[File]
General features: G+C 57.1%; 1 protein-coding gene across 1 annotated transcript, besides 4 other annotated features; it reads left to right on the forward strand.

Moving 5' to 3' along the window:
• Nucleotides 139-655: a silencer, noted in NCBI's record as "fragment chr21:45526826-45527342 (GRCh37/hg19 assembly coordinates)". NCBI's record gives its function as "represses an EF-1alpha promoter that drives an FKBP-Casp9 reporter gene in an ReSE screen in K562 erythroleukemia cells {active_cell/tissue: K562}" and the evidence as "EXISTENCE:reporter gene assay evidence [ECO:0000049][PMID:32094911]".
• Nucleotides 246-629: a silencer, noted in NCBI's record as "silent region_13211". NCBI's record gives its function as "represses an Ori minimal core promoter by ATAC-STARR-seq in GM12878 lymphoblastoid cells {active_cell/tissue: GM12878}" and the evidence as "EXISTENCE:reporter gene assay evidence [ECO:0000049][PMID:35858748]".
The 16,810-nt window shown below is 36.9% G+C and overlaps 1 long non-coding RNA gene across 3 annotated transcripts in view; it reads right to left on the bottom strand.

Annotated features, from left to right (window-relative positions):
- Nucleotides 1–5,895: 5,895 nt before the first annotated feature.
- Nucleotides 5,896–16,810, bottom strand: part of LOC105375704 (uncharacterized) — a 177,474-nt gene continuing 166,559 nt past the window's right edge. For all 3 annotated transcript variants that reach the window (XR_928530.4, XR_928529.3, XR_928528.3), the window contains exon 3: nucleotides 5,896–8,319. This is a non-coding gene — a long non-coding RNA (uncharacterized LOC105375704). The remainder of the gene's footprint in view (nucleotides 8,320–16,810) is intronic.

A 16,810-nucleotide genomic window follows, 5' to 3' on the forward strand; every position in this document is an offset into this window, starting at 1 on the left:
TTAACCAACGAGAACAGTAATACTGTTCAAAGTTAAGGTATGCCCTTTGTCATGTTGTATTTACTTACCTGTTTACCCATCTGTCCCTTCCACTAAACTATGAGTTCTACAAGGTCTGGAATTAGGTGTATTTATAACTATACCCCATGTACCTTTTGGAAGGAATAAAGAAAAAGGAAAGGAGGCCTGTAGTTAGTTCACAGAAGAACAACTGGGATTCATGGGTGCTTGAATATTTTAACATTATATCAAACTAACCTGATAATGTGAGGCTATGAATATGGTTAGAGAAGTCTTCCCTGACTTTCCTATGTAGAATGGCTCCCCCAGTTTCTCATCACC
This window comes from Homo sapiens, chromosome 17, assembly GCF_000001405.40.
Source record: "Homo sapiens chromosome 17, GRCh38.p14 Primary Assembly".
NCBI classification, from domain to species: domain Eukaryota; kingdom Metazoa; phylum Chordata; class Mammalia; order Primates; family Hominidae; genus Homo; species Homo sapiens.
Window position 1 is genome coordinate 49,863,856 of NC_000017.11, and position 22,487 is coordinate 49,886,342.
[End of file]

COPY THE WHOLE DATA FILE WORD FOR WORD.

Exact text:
General features: G+C 57.1%; 1 protein-coding gene across 1 annotated transcript, besides 4 other annotated features; it reads left to right on the forward strand.

Moving 5' to 3' along the window:
• Nucleotides 139-655: a silencer, noted in NCBI's record as "fragment chr21:45526826-45527342 (GRCh37/hg19 assembly coordinates)". NCBI's record gives its function as "represses an EF-1alpha promoter that drives an FKBP-Casp9 reporter gene in an ReSE screen in K562 erythroleukemia cells {active_cell/tissue: K562}" and the evidence as "EXISTENCE:reporter gene assay evidence [ECO:0000049][PMID:32094911]".
• Nucleotides 246-629: a silencer, noted in NCBI's record as "silent region_13211". NCBI's record gives its function as "represses an Ori minimal core promoter by ATAC-STARR-seq in GM12878 lymphoblastoid cells {active_cell/tissue: GM12878}" and the evidence as "EXISTENCE:reporter gene assay evidence [ECO:0000049][PMID:35858748]".
The 16,810-nt window shown below is 36.9% G+C and overlaps 1 long non-coding RNA gene across 3 annotated transcripts in view; it reads right to left on the bottom strand.

Annotated features, from left to right (window-relative positions):
- Nucleotides 1–5,895: 5,895 nt before the first annotated feature.
- Nucleotides 5,896–16,810, bottom strand: part of LOC105375704 (uncharacterized) — a 177,474-nt gene continuing 166,559 nt past the window's right edge. For all 3 annotated transcript variants that reach the window (XR_928530.4, XR_928529.3, XR_928528.3), the window contains exon 3: nucleotides 5,896–8,319. This is a non-coding gene — a long non-coding RNA (uncharacterized LOC105375704). The remainder of the gene's footprint in view (nucleotides 8,320–16,810) is intronic.

A 16,810-nucleotide genomic window follows, 5' to 3' on the forward strand; every position in this document is an offset into this window, starting at 1 on the left:
TTAACCAACGAGAACAGTAATACTGTTCAAAGTTAAGGTATGCCCTTTGTCATGTTGTATTTACTTACCTGTTTACCCATCTGTCCCTTCCACTAAACTATGAGTTCTACAAGGTCTGGAATTAGGTGTATTTATAACTATACCCCATGTACCTTTTGGAAGGAATAAAGAAAAAGGAAAGGAGGCCTGTAGTTAGTTCACAGAAGAACAACTGGGATTCATGGGTGCTTGAATATTTTAACATTATATCAAACTAACCTGATAATGTGAGGCTATGAATATGGTTAGAGAAGTCTTCCCTGACTTTCCTATGTAGAATGGCTCCCCCAGTTTCTCATCACC
This window comes from Homo sapiens, chromosome 17, assembly GCF_000001405.40.
Source record: "Homo sapiens chromosome 17, GRCh38.p14 Primary Assembly".
NCBI classification, from domain to species: domain Eukaryota; kingdom Metazoa; phylum Chordata; class Mammalia; order Primates; family Hominidae; genus Homo; species Homo sapiens.
Window position 1 is genome coordinate 49,863,856 of NC_000017.11, and position 22,487 is coordinate 49,886,342.